- Timezone: America/New_York
- Date: 01/16/2015 - 01/18/2015
- Time: All Day
Evaluating Health Literacy in Contemporary Organizations
Rachel Cartwright will be presenting this topic at the conference.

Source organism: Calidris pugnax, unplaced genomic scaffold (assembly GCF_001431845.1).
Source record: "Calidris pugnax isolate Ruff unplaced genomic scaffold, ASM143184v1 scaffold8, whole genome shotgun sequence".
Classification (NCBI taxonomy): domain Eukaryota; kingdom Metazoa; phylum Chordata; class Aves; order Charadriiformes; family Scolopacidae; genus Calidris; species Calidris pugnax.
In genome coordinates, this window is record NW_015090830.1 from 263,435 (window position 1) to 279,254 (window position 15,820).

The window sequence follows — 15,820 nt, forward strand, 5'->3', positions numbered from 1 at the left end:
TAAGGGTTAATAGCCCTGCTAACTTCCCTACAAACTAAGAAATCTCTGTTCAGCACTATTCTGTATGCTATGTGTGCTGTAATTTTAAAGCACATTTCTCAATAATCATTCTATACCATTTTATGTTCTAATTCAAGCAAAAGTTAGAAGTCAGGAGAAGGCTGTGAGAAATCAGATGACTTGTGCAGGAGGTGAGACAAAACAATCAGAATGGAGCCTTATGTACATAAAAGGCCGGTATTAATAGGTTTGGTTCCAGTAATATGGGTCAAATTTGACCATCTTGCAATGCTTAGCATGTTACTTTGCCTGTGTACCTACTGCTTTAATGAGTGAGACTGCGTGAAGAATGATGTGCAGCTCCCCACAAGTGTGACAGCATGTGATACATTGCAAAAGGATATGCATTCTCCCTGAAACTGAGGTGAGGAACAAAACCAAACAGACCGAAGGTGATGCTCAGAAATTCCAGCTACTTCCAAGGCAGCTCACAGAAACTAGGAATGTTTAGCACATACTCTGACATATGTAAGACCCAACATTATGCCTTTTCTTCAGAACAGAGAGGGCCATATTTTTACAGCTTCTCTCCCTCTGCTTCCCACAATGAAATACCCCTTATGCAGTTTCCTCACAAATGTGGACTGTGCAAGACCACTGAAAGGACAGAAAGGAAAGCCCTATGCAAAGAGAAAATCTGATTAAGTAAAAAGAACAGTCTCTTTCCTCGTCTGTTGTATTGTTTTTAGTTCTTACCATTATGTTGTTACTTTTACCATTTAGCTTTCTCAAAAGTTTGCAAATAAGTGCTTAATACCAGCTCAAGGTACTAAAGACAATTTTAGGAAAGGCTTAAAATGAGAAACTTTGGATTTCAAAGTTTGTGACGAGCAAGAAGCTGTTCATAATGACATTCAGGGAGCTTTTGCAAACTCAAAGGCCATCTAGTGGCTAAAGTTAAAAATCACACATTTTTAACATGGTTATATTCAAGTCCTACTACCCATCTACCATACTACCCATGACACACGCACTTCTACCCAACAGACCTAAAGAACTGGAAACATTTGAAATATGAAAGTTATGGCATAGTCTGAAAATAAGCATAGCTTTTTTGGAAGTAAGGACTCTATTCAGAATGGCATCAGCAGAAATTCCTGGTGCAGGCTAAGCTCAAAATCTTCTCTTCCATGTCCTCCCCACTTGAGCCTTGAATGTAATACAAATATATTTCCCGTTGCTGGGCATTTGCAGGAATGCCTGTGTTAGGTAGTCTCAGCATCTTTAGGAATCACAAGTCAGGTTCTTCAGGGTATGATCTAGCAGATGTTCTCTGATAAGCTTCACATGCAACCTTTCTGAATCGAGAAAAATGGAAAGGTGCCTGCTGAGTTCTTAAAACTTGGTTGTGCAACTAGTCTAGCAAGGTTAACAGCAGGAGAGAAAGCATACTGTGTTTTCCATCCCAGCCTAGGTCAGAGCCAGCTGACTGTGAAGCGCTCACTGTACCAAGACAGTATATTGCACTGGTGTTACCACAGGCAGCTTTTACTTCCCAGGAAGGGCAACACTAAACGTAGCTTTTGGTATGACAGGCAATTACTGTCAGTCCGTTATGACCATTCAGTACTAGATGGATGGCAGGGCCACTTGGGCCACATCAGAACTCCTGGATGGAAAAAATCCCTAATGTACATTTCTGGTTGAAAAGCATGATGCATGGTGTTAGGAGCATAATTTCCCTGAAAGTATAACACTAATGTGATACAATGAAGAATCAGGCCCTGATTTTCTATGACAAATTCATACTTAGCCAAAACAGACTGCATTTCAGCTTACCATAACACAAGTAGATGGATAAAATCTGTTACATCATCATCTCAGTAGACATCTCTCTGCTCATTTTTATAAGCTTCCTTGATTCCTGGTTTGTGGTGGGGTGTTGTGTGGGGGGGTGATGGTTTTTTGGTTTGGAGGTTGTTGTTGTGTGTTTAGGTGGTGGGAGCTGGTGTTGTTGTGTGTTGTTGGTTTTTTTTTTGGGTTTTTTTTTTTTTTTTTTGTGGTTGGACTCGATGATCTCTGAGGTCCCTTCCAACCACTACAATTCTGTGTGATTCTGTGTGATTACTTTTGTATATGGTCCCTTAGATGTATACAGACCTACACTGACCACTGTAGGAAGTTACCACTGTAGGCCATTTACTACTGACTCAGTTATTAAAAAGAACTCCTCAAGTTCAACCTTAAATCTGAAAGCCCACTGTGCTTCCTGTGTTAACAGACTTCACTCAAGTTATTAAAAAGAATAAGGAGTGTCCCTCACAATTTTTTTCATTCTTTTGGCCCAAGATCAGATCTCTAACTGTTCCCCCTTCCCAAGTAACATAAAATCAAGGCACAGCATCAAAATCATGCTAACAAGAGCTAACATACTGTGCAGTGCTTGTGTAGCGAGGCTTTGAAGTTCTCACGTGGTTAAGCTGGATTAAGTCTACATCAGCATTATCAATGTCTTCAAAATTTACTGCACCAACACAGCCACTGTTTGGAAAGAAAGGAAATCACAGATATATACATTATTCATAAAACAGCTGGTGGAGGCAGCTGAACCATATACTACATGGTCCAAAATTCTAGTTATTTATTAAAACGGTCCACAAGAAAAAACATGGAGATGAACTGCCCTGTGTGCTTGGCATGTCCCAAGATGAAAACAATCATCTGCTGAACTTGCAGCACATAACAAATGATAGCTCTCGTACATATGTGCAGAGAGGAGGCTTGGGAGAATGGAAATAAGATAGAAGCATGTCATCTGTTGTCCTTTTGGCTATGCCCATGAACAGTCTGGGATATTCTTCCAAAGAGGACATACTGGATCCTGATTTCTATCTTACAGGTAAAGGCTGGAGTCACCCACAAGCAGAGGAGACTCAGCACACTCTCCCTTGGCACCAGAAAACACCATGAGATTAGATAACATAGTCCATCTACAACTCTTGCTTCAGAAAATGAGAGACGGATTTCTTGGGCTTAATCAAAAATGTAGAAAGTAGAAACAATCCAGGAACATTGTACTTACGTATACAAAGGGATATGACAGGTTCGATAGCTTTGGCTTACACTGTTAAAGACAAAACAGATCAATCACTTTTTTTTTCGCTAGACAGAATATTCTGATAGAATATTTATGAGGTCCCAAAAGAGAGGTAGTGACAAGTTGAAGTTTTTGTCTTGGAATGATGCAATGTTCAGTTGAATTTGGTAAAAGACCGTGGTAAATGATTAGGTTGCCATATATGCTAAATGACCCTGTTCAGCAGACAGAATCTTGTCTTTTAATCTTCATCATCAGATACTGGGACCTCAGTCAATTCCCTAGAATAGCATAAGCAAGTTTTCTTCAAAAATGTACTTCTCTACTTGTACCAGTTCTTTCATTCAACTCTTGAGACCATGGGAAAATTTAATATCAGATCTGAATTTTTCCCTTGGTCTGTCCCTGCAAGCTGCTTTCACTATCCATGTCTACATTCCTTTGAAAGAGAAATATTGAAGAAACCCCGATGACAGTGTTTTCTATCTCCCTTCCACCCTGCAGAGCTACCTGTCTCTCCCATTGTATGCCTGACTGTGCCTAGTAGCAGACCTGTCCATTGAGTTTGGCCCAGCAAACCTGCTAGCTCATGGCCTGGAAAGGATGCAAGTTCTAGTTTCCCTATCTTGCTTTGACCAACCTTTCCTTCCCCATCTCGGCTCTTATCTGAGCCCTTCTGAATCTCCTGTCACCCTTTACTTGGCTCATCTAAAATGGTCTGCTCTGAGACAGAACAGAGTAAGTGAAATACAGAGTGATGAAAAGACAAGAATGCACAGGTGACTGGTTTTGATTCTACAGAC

Low literacy is associated with several adverse health outcomes, including low health knowledge, increased incidence of chronic illness, poorer intermediate disease markers, and less than optimal use of preventative health services. Only 12% of adults are considered to have proficient health literacy according to a report in Modern Healthcare (2013). More than one third of all U.S. adults, which is about 77 million people, are categorized as having basic or below-basic levels of health literacy, according to data collected by federal agencies. The Health and Human Services Action Plan to Improve Health Literacy (May, 2010) focuses on strategies to reduce jargon in medical literature and making health-related websites more usable by providing more easy-to-follow health recommendations to the public. Interventions to mitigate the effects of low literacy have been studied, and some have shown promise for improving patient health and receipt of health care services. Clinical screening for health literacy is controversial because of the potential for inducing shame and stigma associated with low literacy and the complexity of the health care system and how patients experience it is also an important consideration when addressing health literacy and health care disparities. We lack the measurement tools to assess patient literacy which presents more of a challenge to health care providers and health systems to more effectively communicate with patients. This presentation will provide a brief historical scope of health literacy and essential tools necessary to evaluate health literacy of patients so appropriate interventions are selected by health care provides that best meet the health literacy level of patients